John McDonnell Suggests Labour May Have Free Vote On UK Air Strikes In Syria

Likelihood Of Syria Air Strikes Grows As McDonnell Suggest Labour May Have Free Vote

The likelihood of UK air strikes in Syria is growing after it was suggested that Labour may have a free vote on the issue.

Leader Jeremy Corbyn has previously hinted he would whip Labour MPs to vote against military strikes rather than giving them a free vote.

However, shadow chancellor John McDonnell told the BBC Andrew Marr programme that the Labour leader “hasn’t said that”.

Speaking on Sunday morning, McDonnell indicated he thought Labour MPs should be free to vote how they wanted.

John McDonnell said that Labour MPs should be allowed to vote freely

He said: “My view has always been that I think parliament should act as parliament not on a party political basis and we should arrive at view that is the best interests of the country.”

“This is the most serious thing you can do because you are affecting peoples lives and people can lose their lives.”

Corbyn has warned against "external intervention", instead urging efforts to find a diplomatic solution to Syria's civil war.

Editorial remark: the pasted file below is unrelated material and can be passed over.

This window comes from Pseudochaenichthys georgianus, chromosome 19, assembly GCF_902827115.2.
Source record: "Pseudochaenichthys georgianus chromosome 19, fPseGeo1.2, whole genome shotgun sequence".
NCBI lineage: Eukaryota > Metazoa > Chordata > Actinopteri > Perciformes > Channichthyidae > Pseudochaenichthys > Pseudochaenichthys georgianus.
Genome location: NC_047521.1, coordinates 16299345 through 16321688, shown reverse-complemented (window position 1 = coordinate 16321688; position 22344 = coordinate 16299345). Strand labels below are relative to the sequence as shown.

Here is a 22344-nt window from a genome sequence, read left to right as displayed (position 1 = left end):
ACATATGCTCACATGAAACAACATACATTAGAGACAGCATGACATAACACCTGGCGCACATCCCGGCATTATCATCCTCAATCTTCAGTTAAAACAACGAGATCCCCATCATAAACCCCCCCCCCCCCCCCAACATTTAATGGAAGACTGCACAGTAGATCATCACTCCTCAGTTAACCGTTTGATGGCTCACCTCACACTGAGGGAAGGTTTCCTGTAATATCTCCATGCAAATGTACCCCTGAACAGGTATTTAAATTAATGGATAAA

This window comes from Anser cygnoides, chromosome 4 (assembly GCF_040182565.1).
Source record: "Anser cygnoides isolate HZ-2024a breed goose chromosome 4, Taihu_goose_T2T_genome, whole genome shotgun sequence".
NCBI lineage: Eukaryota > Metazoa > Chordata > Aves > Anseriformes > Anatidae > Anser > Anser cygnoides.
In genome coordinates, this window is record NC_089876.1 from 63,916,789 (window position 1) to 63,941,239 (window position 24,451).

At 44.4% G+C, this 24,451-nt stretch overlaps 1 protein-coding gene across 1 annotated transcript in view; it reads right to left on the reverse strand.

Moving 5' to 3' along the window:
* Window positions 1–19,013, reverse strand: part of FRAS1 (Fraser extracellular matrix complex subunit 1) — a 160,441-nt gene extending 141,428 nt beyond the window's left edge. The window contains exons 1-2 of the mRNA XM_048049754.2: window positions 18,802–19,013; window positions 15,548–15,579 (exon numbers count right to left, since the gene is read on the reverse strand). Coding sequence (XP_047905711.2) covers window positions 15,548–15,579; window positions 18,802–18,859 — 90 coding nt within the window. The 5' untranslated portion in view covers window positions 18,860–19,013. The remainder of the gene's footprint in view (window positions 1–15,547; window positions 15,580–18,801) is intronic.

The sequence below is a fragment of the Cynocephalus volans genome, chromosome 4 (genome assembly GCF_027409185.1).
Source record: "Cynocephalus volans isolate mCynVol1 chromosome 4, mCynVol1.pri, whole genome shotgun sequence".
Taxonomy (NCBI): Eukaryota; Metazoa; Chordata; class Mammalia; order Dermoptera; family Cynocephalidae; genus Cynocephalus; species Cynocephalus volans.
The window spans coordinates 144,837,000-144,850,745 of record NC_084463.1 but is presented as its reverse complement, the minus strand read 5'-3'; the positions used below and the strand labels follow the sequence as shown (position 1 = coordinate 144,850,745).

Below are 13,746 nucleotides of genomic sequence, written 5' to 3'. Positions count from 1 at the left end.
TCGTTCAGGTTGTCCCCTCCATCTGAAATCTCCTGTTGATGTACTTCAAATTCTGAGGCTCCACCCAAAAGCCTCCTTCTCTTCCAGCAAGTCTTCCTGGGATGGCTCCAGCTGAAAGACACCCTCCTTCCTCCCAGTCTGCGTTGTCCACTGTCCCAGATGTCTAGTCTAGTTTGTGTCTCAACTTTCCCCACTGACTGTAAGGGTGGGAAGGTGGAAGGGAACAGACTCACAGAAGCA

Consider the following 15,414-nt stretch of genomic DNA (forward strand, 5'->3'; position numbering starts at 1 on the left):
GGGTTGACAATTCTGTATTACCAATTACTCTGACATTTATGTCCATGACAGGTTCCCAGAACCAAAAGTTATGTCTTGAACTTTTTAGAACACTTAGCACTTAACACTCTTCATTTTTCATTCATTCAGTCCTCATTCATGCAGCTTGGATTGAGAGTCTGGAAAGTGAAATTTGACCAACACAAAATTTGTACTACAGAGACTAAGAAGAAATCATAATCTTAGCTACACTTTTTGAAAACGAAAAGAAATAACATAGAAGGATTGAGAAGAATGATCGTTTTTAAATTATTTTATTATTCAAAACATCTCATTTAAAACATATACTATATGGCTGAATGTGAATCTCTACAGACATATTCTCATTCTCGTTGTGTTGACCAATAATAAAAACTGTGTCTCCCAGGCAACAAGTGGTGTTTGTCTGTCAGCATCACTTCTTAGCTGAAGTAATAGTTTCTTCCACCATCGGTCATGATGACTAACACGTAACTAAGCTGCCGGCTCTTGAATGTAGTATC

UK air strikes on Syria could take place in a matter of weeks if the Prime Minister gets the backing he needs, it has been reported.

David Cameron is expected to outline his plan for defeating Islamic State (IS) to MPs this week as he seeks support from Parliament, the Press Association reported.

He will unveil a seven-point plan in a paper to be published at the end of the week which will include a blueprint for Syria's future, according to the Sunday Times.

Military action in Syria grew a step closer following approval by the United Nations Security Council for plans to redouble its efforts to prevent further attacks from extremists.

The UN security council backed a French-sponsored resolution designed "to combat by all means this unprecedented threat", saying the so-called Islamic State terror group "constitutes a global and unprecedented threat to international peace and security".

It was hailed as an "important moment" by Cameron who said the vote "shows beyond doubt the breadth of international support for doing more in Syria and for decisive action to eradicate" IS (also known as Isis, Isil or Daesh), which he described as "this evil death cult".


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